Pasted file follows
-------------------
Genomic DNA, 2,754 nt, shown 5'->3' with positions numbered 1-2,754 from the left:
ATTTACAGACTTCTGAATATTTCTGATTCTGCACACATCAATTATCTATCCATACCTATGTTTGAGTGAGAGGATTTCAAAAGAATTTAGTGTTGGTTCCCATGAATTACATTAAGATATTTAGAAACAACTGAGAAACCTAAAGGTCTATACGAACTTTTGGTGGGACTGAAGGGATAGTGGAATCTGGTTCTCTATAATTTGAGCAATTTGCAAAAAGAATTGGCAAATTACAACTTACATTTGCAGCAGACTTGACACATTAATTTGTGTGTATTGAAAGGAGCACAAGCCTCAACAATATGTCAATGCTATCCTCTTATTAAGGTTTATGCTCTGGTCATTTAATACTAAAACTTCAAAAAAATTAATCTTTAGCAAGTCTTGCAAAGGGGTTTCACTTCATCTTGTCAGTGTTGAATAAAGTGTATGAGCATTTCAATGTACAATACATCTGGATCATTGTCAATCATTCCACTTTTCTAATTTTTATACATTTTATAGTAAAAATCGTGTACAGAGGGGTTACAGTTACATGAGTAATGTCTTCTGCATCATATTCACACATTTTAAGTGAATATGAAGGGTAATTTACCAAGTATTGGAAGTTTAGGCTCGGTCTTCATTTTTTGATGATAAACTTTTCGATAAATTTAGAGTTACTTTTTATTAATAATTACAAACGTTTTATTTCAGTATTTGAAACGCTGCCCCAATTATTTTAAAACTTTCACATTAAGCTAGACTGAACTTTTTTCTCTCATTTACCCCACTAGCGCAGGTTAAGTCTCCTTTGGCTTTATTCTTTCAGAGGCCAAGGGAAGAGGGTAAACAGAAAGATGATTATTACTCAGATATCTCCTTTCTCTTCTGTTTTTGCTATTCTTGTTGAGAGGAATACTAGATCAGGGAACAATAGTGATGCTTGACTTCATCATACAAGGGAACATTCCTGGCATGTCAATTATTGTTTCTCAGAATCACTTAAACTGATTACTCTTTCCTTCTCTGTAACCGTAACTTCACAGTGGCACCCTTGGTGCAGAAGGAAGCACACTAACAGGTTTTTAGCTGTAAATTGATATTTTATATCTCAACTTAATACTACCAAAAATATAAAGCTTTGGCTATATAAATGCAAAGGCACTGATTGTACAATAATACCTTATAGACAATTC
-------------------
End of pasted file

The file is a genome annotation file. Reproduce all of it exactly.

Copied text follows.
Genomic DNA, 2,754 nt, shown 5'->3' with positions numbered 1-2,754 from the left:
ATTTACAGACTTCTGAATATTTCTGATTCTGCACACATCAATTATCTATCCATACCTATGTTTGAGTGAGAGGATTTCAAAAGAATTTAGTGTTGGTTCCCATGAATTACATTAAGATATTTAGAAACAACTGAGAAACCTAAAGGTCTATACGAACTTTTGGTGGGACTGAAGGGATAGTGGAATCTGGTTCTCTATAATTTGAGCAATTTGCAAAAAGAATTGGCAAATTACAACTTACATTTGCAGCAGACTTGACACATTAATTTGTGTGTATTGAAAGGAGCACAAGCCTCAACAATATGTCAATGCTATCCTCTTATTAAGGTTTATGCTCTGGTCATTTAATACTAAAACTTCAAAAAAATTAATCTTTAGCAAGTCTTGCAAAGGGGTTTCACTTCATCTTGTCAGTGTTGAATAAAGTGTATGAGCATTTCAATGTACAATACATCTGGATCATTGTCAATCATTCCACTTTTCTAATTTTTATACATTTTATAGTAAAAATCGTGTACAGAGGGGTTACAGTTACATGAGTAATGTCTTCTGCATCATATTCACACATTTTAAGTGAATATGAAGGGTAATTTACCAAGTATTGGAAGTTTAGGCTCGGTCTTCATTTTTTGATGATAAACTTTTCGATAAATTTAGAGTTACTTTTTATTAATAATTACAAACGTTTTATTTCAGTATTTGAAACGCTGCCCCAATTATTTTAAAACTTTCACATTAAGCTAGACTGAACTTTTTTCTCTCATTTACCCCACTAGCGCAGGTTAAGTCTCCTTTGGCTTTATTCTTTCAGAGGCCAAGGGAAGAGGGTAAACAGAAAGATGATTATTACTCAGATATCTCCTTTCTCTTCTGTTTTTGCTATTCTTGTTGAGAGGAATACTAGATCAGGGAACAATAGTGATGCTTGACTTCATCATACAAGGGAACATTCCTGGCATGTCAATTATTGTTTCTCAGAATCACTTAAACTGATTACTCTTTCCTTCTCTGTAACCGTAACTTCACAGTGGCACCCTTGGTGCAGAAGGAAGCACACTAACAGGTTTTTAGCTGTAAATTGATATTTTATATCTCAACTTAATACTACCAAAAATATAAAGCTTTGGCTATATAAATGCAAAGGCACTGATTGTACAATAATACCTTATAGACAATTC